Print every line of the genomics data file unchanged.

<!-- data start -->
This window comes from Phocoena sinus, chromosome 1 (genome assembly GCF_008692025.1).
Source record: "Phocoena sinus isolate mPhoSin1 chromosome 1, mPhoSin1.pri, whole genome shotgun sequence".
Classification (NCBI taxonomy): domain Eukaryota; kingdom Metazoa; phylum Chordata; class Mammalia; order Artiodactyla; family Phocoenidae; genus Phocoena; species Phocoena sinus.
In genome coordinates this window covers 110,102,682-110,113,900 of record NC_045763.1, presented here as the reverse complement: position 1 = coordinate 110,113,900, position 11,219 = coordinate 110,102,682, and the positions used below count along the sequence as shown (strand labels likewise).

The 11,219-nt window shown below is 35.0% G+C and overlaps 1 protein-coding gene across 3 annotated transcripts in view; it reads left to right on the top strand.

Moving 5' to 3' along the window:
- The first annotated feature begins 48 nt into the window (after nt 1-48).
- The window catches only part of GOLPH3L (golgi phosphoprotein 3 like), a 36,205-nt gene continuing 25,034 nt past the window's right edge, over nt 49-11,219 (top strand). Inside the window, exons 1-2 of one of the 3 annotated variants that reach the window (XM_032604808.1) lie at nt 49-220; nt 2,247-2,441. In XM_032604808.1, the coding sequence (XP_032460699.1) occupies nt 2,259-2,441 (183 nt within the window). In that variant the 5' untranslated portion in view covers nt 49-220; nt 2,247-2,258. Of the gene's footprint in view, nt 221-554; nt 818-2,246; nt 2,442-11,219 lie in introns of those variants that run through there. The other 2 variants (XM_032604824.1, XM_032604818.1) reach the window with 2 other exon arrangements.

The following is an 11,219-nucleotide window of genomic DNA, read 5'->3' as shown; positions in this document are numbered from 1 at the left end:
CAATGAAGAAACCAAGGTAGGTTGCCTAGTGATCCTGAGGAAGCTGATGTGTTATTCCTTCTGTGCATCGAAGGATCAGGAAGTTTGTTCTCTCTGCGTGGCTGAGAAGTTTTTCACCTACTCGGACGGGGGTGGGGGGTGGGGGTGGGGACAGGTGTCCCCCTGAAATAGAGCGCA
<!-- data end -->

This window comes from Phocoena sinus, chromosome 1 (genome assembly GCF_008692025.1).
Source record: "Phocoena sinus isolate mPhoSin1 chromosome 1, mPhoSin1.pri, whole genome shotgun sequence".
Classification (NCBI taxonomy): domain Eukaryota; kingdom Metazoa; phylum Chordata; class Mammalia; order Artiodactyla; family Phocoenidae; genus Phocoena; species Phocoena sinus.
In genome coordinates this window covers 110,102,682-110,113,900 of record NC_045763.1, presented here as the reverse complement: position 1 = coordinate 110,113,900, position 11,219 = coordinate 110,102,682, and the positions used below count along the sequence as shown (strand labels likewise).

The 11,219-nt window shown below is 35.0% G+C and overlaps 1 protein-coding gene across 3 annotated transcripts in view; it reads left to right on the top strand.

Moving 5' to 3' along the window:
- The first annotated feature begins 48 nt into the window (after nt 1-48).
- The window catches only part of GOLPH3L (golgi phosphoprotein 3 like), a 36,205-nt gene continuing 25,034 nt past the window's right edge, over nt 49-11,219 (top strand). Inside the window, exons 1-2 of one of the 3 annotated variants that reach the window (XM_032604808.1) lie at nt 49-220; nt 2,247-2,441. In XM_032604808.1, the coding sequence (XP_032460699.1) occupies nt 2,259-2,441 (183 nt within the window). In that variant the 5' untranslated portion in view covers nt 49-220; nt 2,247-2,258. Of the gene's footprint in view, nt 221-554; nt 818-2,246; nt 2,442-11,219 lie in introns of those variants that run through there. The other 2 variants (XM_032604824.1, XM_032604818.1) reach the window with 2 other exon arrangements.

The following is an 11,219-nucleotide window of genomic DNA, read 5'->3' as shown; positions in this document are numbered from 1 at the left end:
CAATGAAGAAACCAAGGTAGGTTGCCTAGTGATCCTGAGGAAGCTGATGTGTTATTCCTTCTGTGCATCGAAGGATCAGGAAGTTTGTTCTCTCTGCGTGGCTGAGAAGTTTTTCACCTACTCGGACGGGGGTGGGGGGTGGGGGTGGGGACAGGTGTCCCCCTGAAATAGAGCGCA